3. Independent Management vs. Approved Management – Franchisees often assume independent operation and management of their hotel, relying on their entrepreneurial abilities to successfully address issues of capital expenditures, implementation and satisfaction of brand standards, property improvement plans (PIP), and vendor selection. However, Franchisors are increasingly requiring the use of proven management companies to protect their investments and brand image. Although proven and more successful franchisees are capable of combating and countering such requirements, newer franchisees should seek to prevent franchisor ability in selecting management of the hotel.
  4. Liquidated Damages – These damages allow franchisors to ensure loyalty by providing for recovery in the event of early termination of the franchise agreement. During franchise negotiations, franchisees are capable of reducing franchise fees and events triggering payment of liquidated damages.6
  5. Property Improvement Plan – The PIP requirements for hoteliers can often turn a profitable investment into a costly mistake. Franchisors implement ongoing and renewed brand requirements to ensure minimum standards and congruency amongst existing properties. Although Franchisors retain substantial power in enforcing and terminating franchise agreements based on non-compliance,7 franchisees are capable of negotiating extensions for such requirements and of arguing for waivers.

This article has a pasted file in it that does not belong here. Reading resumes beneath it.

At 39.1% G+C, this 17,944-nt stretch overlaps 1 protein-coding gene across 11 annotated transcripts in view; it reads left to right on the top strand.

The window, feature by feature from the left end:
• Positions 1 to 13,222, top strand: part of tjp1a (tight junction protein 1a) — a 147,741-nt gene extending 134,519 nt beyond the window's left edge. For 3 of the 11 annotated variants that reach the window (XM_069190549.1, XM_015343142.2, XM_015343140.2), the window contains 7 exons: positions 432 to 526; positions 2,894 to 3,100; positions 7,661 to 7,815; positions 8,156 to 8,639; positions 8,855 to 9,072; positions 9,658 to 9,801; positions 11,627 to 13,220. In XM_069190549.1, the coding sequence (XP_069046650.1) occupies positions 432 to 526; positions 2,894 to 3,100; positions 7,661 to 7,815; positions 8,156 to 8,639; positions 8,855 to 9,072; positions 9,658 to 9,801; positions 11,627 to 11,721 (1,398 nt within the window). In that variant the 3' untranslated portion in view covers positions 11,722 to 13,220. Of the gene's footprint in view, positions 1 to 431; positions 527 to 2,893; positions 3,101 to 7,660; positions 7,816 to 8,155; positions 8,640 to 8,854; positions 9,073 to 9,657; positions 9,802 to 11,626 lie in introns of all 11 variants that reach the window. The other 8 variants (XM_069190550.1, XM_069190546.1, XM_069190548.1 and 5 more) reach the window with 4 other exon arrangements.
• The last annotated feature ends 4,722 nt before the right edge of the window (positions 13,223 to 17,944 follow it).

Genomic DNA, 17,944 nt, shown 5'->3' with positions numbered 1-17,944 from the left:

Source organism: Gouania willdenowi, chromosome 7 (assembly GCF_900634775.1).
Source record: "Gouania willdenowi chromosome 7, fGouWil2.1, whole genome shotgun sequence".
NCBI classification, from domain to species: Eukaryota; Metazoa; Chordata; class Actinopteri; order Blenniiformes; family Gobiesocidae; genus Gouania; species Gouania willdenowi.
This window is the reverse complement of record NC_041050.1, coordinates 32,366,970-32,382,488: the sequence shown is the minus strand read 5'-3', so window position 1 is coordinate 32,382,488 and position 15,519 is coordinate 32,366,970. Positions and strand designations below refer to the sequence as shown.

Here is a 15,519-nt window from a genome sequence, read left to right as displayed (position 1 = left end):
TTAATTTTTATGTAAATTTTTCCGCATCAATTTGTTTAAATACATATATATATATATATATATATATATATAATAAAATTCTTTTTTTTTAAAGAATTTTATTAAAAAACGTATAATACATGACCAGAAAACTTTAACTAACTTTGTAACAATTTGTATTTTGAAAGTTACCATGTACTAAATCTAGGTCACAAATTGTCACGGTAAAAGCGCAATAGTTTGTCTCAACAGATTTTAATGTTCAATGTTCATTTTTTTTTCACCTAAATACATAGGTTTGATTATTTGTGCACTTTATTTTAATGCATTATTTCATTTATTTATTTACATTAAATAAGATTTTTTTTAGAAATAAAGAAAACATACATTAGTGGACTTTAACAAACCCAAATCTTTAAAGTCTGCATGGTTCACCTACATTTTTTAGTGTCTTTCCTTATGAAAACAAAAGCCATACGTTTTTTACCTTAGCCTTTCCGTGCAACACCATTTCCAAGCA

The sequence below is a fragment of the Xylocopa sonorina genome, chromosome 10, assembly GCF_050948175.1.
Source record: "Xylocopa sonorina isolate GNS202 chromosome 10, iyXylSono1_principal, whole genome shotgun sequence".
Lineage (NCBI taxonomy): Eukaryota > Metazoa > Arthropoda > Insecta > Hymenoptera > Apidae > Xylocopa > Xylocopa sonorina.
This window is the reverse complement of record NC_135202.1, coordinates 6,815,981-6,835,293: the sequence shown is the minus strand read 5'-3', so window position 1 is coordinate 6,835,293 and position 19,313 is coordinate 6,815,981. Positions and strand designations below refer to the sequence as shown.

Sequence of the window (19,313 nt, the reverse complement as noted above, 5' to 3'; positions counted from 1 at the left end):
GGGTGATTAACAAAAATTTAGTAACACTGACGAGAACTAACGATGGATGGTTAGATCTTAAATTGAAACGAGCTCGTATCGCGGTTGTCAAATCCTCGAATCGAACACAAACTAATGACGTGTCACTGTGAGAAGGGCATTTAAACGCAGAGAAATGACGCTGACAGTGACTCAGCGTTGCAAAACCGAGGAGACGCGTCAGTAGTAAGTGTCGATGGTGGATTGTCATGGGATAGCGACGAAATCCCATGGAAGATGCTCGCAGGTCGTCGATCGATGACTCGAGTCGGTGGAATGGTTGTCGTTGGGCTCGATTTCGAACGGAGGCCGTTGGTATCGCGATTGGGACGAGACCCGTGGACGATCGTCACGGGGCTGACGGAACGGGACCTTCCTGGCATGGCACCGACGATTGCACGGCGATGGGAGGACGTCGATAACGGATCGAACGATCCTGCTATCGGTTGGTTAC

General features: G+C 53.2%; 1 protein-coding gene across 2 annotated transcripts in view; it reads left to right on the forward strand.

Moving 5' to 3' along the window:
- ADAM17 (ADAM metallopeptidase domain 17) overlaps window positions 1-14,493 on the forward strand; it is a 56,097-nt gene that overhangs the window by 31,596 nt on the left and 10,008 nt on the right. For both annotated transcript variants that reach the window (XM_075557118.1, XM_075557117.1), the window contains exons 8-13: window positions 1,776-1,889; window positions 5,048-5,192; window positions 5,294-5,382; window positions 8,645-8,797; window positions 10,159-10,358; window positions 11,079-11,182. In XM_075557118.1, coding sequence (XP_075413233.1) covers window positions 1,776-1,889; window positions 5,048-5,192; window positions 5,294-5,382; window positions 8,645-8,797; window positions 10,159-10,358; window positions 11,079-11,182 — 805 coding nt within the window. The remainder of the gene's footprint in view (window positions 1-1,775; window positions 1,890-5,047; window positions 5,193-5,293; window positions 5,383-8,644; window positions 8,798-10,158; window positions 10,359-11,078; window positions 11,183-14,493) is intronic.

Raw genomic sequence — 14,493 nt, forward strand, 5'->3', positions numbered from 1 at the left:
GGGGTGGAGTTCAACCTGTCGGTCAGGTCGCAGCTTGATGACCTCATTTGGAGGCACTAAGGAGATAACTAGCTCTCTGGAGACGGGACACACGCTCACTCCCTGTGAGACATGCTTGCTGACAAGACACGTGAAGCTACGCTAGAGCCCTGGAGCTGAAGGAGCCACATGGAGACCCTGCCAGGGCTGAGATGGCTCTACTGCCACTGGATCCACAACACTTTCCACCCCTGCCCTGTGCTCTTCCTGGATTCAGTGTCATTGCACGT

Other key topics for hotel franchise negotiations are Ownership Transfer, Capital Investments, Personal Guarantees, Post-Termination Trademark Infringement, and Key Money.8 However, the ability and opportunity to argue these elements is often derived from the franchisee’s business savvy and legal representation. These terms are clouded amongst boilerplate clauses, that neither the Franchisor nor the Franchisee understand. Thus, it is crucial to seek legal guidance for review of franchise agreements and ensure security and success for your investment.

[1] https://www.franchisehelp.com/industry-reports/hotel-travel-industry-analysis-2018-cost-trends/
[2] https://www.statista.com/statistics/364544/hotel-brands-with-the-highest-franchise-costs-to-room-revenue-us/
[3] http://www.nwhotelinvestor.com/negotiating-a-hotel-franchise-agreement/
[4] https://www.franchisehelp.com/franchisee-resource-center/what-to-negotiate-in-the-franchise-agreement/
[5] https://www.franchisehelp.com/franchisee-resource-center/what-to-negotiate-in-the-franchise-agreement/
[6] https://hotellaw.jmbm.com/hotel_franchise_agreements_8_things.html
[7] Pooniwala et al v. Wyndham Worldwide, Inc. et al, No. 0:2014cv00778 – Document 36 (D. Minn. 2014)
[8] https://www.goldlawgroup.com/national-franchise-litigation-attorney/; see also https://hotellaw.jmbm.com/hotel_franchise_agreements_8_things.html.

Scroll to Top

Request a Consultation

Please use the form below to request a consultation.

By submitting this contact form, you are opting in to receive email communications from Chugh, LLP. Submitting this form does not create an attorney-client relationship. Do not submit confidential information through this form.

Sign Up to Our Newsletter

Get the latest news and updates about Chugh LLP